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Sewing and Cats–a caveat

Theodora | Posted in General Discussion on

Hi, all,

I know we are all responsible pet owners. I think I am too, but every once in a while, we slip up, so I’m reminding all of you kitty lovers out there to keep a vigilant eye out.

My cat Silverbelle just came successfully out of an hour of surgery to remove about 15 inches of quarter inch wide elastic from her stomach and intestine.

I was suspicious yesterday, since she had been feeling low for more than a day, and she had emerged the day before from the sewing room with a guilty look. And I just knew…….she sucks down latex based elastic like it is spaghetti. Several times I have seen the last inch passing over her lips just in time to grab it, and pull out many wet inches of elastic. It’s practically cat floss! Well, I didn’t get it this time.

This morning, she was still low and slow, not eating, and barfing. I could hear her bowel sounds, and she cried in pain when I picked her up. I knew what it was. So in we went, and a barium xray confirmed the suspicion.

I hope she recovers, but this is a hard lesson for me to learn, at a thousand dollars and counting, assuming there are no post surgical complications. That’s a thousand dollars I’d rather have spent on gorgeous fabrics.

So, sewists, learn from my mistake, and be vigilant with the stringy things around the kitties. The vet said this happens all the time, and she has just removed some narrow ribbon from a kitty a few days ago.


“No amount of time can erase the memory of a good cat, and no amount of masking tape can ever totally remove his fur from your couch. “ ~Leo Dworken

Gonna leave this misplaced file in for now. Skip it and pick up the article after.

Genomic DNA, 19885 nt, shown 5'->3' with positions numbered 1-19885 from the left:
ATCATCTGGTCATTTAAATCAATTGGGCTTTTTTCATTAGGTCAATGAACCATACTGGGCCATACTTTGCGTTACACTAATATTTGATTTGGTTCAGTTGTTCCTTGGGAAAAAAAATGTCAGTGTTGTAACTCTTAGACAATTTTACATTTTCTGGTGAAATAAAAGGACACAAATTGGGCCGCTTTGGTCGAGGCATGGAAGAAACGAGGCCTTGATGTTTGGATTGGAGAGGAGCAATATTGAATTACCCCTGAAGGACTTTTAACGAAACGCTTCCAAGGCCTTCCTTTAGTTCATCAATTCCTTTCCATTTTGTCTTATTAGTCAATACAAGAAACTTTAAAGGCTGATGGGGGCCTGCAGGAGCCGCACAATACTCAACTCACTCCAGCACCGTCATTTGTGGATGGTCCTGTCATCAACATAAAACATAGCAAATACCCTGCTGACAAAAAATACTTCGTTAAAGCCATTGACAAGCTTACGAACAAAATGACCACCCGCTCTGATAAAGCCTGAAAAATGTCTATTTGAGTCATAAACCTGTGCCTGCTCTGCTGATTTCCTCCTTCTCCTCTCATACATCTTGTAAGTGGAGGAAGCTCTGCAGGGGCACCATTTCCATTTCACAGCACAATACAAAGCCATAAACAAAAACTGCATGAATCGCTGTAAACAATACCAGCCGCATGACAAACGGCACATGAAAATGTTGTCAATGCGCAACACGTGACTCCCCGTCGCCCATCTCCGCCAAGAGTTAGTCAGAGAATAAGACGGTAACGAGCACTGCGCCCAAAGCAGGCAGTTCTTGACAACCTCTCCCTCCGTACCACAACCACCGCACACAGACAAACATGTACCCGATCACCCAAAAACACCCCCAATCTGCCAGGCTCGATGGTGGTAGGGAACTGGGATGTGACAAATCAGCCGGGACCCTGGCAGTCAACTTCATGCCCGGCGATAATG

1. Elisabeth | | #1

    A friend told me a story about a cat that ate some sparkly plastic easter basket grass. It came out the other end fortunately and all was well so we found some humor in that story. But your story is serious, I am so sorry you had to go through all that. Cats do eat all sorts of stringy things and our homes are filled with indigestible stringy things.

    May Silverbelle have a speedy recovery.

  2. SewingWriter | | #2

    Theodora, my heart goes out to you.  This topic is sure to spark a wealth of sympathy and advice to all pet owners.  I don't have cats, but I do have dogs.  Pet owners should know that wads of clear nylon monofilament thread are also very attractive -- and dangerous -- to pets.  From personal experience, I know that another attractive target is a pin cushion or cloth needle case, probably because they retain the odor of our hands.

  3. GALEY | | #3

    Cats are part of my earliest memories; I know how important yours is to you!  A cat will especially pick up a piece of  yarn, esp. wool, or a thread.  If there happens to be a needle on it, it's life-threatening to the kitty.  Theodora, a "cat person" is my kind of person. 

    1. Theodora | | #4

      Thank you for the good wishes.